What we do
As seedlings grow, so does his smile
By SAUNDRA AMRHEIN
Published July 21, 2006
Jay Sizemore surveys his domain from a double-cab Ford pickup.
[Times photo: Skip O'Rourke]
FARMER: Jay Sizemore.
Before him, the earth stretches flat and gray to the treeline. A green John Deere tractor crawls down long rows, packing the dirt.
Every season starts and ends this way, a blank slate.
This is the part that Sizemore loves. The transformation of the earth.
You wouldn't think him an artist, the former football fullback from Plant City High who talks with a slow drawl made thicker by the Grizzly chewing tobacco stuck in his cheek.
Yet the creation of turning a pickup bed full of seed into 500 semitrailer trucks full of fruit still amazes him.
It's late June, and the strawberries are all gone. So are the cantaloupe, recently hauled out of the fields after eight frenzied weeks of work.
All the workers are about gone, too, off to find landscaping jobs or to toil up North with cucumbers and blueberries until the fall.
Sizemore is still here. He never leaves. He wrangles with buyers. He inspects the fields.
He can't remember when he took a vacation last, though he's thinking of taking his wife to the beach. She works in the office, keeping the books.
Jay Sizemore is one-half of JayMar Produce. Marvin Brown is the other half. Together they hold more than 900 acres east of Wimauma.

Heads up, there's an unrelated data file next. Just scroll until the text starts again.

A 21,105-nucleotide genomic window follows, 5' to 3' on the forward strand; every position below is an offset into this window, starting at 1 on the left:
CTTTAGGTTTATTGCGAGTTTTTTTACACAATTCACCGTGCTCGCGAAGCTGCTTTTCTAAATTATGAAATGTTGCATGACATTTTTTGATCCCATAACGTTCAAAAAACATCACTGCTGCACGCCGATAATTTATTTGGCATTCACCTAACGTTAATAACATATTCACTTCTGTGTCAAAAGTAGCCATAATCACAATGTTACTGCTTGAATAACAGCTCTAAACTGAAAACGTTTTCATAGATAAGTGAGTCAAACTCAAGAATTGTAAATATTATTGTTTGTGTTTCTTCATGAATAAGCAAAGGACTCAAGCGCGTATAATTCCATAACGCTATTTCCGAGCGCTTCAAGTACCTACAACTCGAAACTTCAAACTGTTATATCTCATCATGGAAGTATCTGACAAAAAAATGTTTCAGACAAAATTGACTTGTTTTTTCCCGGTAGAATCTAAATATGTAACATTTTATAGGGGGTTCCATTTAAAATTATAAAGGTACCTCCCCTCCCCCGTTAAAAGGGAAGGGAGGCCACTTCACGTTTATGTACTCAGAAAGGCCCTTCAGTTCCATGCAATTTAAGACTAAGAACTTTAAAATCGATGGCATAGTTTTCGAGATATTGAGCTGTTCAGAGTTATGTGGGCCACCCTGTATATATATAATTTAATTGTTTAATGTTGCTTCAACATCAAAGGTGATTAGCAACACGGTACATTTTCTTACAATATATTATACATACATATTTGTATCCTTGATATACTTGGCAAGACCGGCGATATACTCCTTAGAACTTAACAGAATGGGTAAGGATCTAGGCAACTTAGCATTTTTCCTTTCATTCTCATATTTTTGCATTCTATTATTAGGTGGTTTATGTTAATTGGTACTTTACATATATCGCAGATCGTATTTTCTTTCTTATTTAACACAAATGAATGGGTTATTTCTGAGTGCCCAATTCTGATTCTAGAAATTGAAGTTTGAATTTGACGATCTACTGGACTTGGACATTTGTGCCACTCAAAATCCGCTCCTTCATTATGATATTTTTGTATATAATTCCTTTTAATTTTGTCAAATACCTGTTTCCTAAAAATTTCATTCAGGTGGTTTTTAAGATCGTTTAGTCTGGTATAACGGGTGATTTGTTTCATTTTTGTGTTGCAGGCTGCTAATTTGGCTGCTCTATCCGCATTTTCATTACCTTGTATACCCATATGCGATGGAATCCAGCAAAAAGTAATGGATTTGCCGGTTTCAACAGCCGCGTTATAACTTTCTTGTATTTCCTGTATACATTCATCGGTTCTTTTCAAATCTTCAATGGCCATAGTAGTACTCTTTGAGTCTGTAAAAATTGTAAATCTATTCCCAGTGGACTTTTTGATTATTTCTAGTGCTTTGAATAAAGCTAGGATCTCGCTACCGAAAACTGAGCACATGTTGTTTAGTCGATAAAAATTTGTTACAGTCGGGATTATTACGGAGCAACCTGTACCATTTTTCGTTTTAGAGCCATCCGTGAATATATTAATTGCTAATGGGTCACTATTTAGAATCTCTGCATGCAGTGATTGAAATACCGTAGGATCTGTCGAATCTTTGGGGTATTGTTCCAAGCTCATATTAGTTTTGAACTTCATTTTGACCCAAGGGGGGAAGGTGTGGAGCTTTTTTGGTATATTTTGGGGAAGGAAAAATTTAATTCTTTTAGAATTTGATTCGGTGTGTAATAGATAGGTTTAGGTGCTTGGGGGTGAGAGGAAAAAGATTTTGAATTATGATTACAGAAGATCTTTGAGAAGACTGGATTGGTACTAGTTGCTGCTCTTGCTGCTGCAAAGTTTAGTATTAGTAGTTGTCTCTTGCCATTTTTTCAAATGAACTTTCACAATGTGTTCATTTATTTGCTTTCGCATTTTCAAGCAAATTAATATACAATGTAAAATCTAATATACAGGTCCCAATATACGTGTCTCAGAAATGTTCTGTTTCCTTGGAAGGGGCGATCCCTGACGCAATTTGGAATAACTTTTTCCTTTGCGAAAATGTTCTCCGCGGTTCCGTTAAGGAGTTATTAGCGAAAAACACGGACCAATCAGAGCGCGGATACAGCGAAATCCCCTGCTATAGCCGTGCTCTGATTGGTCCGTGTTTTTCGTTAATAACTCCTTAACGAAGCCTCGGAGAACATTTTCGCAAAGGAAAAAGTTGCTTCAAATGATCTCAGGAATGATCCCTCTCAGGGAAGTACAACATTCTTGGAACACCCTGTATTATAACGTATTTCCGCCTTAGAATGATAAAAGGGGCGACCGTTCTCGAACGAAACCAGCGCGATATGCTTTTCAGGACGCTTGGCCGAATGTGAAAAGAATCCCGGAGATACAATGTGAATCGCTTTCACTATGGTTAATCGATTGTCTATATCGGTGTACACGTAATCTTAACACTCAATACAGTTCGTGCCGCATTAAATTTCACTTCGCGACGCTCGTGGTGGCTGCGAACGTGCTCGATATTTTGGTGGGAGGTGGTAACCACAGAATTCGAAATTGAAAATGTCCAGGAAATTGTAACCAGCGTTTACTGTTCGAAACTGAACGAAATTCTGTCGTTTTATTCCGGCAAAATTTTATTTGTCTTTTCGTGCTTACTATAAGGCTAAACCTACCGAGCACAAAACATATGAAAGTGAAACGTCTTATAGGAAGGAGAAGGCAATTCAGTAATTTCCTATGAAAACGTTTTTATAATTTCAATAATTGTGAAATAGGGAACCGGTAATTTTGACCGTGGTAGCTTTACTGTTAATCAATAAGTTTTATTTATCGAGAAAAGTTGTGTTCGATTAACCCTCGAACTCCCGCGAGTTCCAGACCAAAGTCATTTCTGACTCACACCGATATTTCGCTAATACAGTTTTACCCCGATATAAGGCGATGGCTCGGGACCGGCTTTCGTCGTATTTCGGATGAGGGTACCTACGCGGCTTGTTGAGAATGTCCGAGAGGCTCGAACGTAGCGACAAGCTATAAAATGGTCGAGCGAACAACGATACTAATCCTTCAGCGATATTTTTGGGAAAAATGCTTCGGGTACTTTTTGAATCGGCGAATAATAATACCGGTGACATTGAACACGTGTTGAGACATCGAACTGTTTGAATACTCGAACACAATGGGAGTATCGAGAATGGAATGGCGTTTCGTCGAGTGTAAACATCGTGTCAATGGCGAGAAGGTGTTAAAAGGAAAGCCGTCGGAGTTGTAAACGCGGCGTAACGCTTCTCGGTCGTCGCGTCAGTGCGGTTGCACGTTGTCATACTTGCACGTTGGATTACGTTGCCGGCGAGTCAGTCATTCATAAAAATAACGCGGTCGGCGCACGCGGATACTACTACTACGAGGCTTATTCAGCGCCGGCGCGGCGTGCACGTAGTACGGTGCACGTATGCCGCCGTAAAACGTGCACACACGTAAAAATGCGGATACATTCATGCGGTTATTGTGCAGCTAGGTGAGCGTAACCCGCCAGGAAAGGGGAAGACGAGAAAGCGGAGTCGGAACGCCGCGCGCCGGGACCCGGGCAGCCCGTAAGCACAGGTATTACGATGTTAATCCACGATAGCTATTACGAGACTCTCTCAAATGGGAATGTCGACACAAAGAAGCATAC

Sizemore, 57, grew up working his dad's farm in Plant City and got sick of it. He left for the University of Tennessee on a football scholarship, came back after a year and moved closer to home. Over the next nine years or so, he got a degree in geography from the University of Florida.
Back home in Plant City, Sizemore realized the earth was in his blood.
He worked on farms, lost a watermelon crop to a hailstorm in Immokalee and decided to start buying land in south Hillsborough in the late 1990s.
Every fall, you pay for seeds, you pay the workers, you pay for equipment, but you never know what price you're going to get at market when the season is over.
He has to be a fortune reader. Every year, there are new signs to watch. Prices of Central American cantaloupe, prices of California strawberries, prices of Brazilian citrus.
Then the hurricanes, the construction boom, the snowstorms up North that stop his shipments.
"You got to be an optimist to do this," he says.
Someday he knows he'll have to sell. He knows he's sitting on a gold mine. But he'd rather have the land than the money, he says.
Even when the cantaloupe and strawberry fields are gone, he'll never relinquish the plant nursery he owns. It's where he retires evenings to calm his nerves.
Sometimes he just slips inside its warmth enclosure and prunes the plants.
It relaxes him.
Saundra Amrhein can be reached at 661-2441 or firstname.lastname@example.org.
[Last modified July 21, 2006, 09:13:25]
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